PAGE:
In this issue

Jonathan Tobin: Defending the Right to a Jewish State

Heather Hale: Compliment your kids without giving them big heads

Megan Shauri: 10 ways you are ruining your own happiness

Carolyn Bigda: 8 Best Dividend Stocks for 2015

Kiplinger's Personal Finance editors: 7 Things You Didn't Know About Paying Off Student Loans

Samantha Olson: The Crucial Mistake 55% Of Parents Are Making At Their Baby's Bedtime

Densie Well, Ph.D., R.D. Open your eyes to yellow vegetables

The Kosher Gourmet by Megan Gordon With its colorful cache of purples and oranges and reds, COLLARD GREEN SLAW is a marvelous mood booster --- not to mention just downright delish
April 18, 2014

Rabbi Yonason Goldson: Clarifying one of the greatest philosophical conundrums in theology

Caroline B. Glick: The disappearance of US will

Megan Wallgren: 10 things I've learned from my teenagers

Lizette Borreli: Green Tea Boosts Brain Power, May Help Treat Dementia

John Ericson: Trying hard to be 'positive' but never succeeding? Blame Your Brain

The Kosher Gourmet by Julie Rothman Almondy, flourless torta del re (Italian king's cake), has royal roots, is simple to make, . . . but devour it because it's simply delicious

April 14, 2014

Rabbi Dr Naftali Brawer: Passover frees us from the tyranny of time

Greg Crosby: Passing Over Religion

Eric Schulzke: First degree: How America really recovered from a murder epidemic

Georgia Lee: When love is not enough: Teaching your kids about the realities of adult relationships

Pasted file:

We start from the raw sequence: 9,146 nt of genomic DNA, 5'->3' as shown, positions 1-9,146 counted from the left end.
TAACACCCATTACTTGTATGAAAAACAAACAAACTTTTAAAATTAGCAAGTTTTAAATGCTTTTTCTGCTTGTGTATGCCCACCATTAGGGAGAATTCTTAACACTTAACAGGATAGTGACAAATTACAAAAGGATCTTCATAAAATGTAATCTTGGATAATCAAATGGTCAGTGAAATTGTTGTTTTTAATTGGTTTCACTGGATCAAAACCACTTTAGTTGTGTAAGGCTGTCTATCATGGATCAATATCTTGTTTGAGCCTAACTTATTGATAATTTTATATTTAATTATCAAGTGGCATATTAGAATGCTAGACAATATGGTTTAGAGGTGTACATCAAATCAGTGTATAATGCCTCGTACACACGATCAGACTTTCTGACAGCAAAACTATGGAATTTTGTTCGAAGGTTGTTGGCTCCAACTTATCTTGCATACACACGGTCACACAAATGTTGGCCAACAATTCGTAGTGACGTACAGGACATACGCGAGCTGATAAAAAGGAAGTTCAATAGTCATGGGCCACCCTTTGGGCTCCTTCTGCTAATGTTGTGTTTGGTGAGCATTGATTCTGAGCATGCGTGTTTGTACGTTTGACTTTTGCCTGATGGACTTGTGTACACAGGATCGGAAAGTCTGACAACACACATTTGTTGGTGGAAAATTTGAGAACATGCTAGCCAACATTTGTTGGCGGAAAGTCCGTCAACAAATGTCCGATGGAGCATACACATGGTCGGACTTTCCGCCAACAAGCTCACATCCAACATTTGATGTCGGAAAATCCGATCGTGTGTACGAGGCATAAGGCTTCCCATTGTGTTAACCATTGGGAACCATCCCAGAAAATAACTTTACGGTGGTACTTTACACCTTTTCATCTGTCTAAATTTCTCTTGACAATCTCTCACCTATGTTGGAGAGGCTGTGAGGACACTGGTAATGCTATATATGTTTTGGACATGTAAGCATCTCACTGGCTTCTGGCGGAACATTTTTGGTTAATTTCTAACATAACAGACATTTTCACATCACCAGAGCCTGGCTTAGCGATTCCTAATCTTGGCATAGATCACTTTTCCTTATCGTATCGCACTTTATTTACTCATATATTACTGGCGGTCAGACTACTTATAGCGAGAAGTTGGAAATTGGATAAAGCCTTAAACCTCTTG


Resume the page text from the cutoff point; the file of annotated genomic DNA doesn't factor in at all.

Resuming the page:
Cameron Huddleston: Freebies for Your Lawn and Garden

Gordon Pape: How you can tell if your financial adviser is setting you up for potential ruin

Dana Dovey: Up to 500,000 people die each year from hepatitis C-related liver disease. New Treatment Has Over 90% Success Rate

Justin Caba: Eating Watermelon Can Help Control High Blood Pressure

The Kosher Gourmet by Joshua E. London and Lou Marmon Don't dare pass over these Pesach picks for Manischewitz!

April 11, 2014

Rabbi Hillel Goldberg: Silence is much more than golden

Caroline B. Glick: Forgetting freedom at Passover

Susan Swann: How to value a child for who he is, not just what he does

Cameron Huddleston: 7 Financial Tasks You Should Tackle Right Now

Sandra Block and Lisa Gerstner: How to Profit From Your Passion

Susan Scutti: A Simple Blood Test Might Soon Diagnose Cancer

Chris Weller: Have A Slow Metabolism? Let Science Speed It Up For You

The Kosher Gourmet by Diane Rossen Worthington Whitefish Terrine: A French take on gefilte fish

April 9, 2014

Jonathan Tobin: Why Did Kerry Lie About Israeli Blame?

Samuel G. Freedman: A resolution 70 years later for a father's unsettling legacy of ashes from Dachau

Jessica Ivins: A resolution 70 years later for a father's unsettling legacy of ashes from Dachau

Kim Giles: Asking for help is not weakness

Kathy Kristof and Barbara Hoch Marcus: 7 Great Growth Israeli Stocks

Matthew Mientka: How Beans, Peas, And Chickpeas Cleanse Bad Cholesterol and Lowers Risk of Heart Disease

Sabrina Bachai: 5 At-Home Treatments For Headaches

The Kosher Gourmet by Daniel Neman Have yourself a matzo ball: The secrets bubby never told you and recipes she could have never imagined

April 8, 2014

Lori Nawyn: At Your Wit's End and Back: Finding Peace

Susan B. Garland and Rachel L. Sheedy: Strategies Married Couples Can Use to Boost Benefits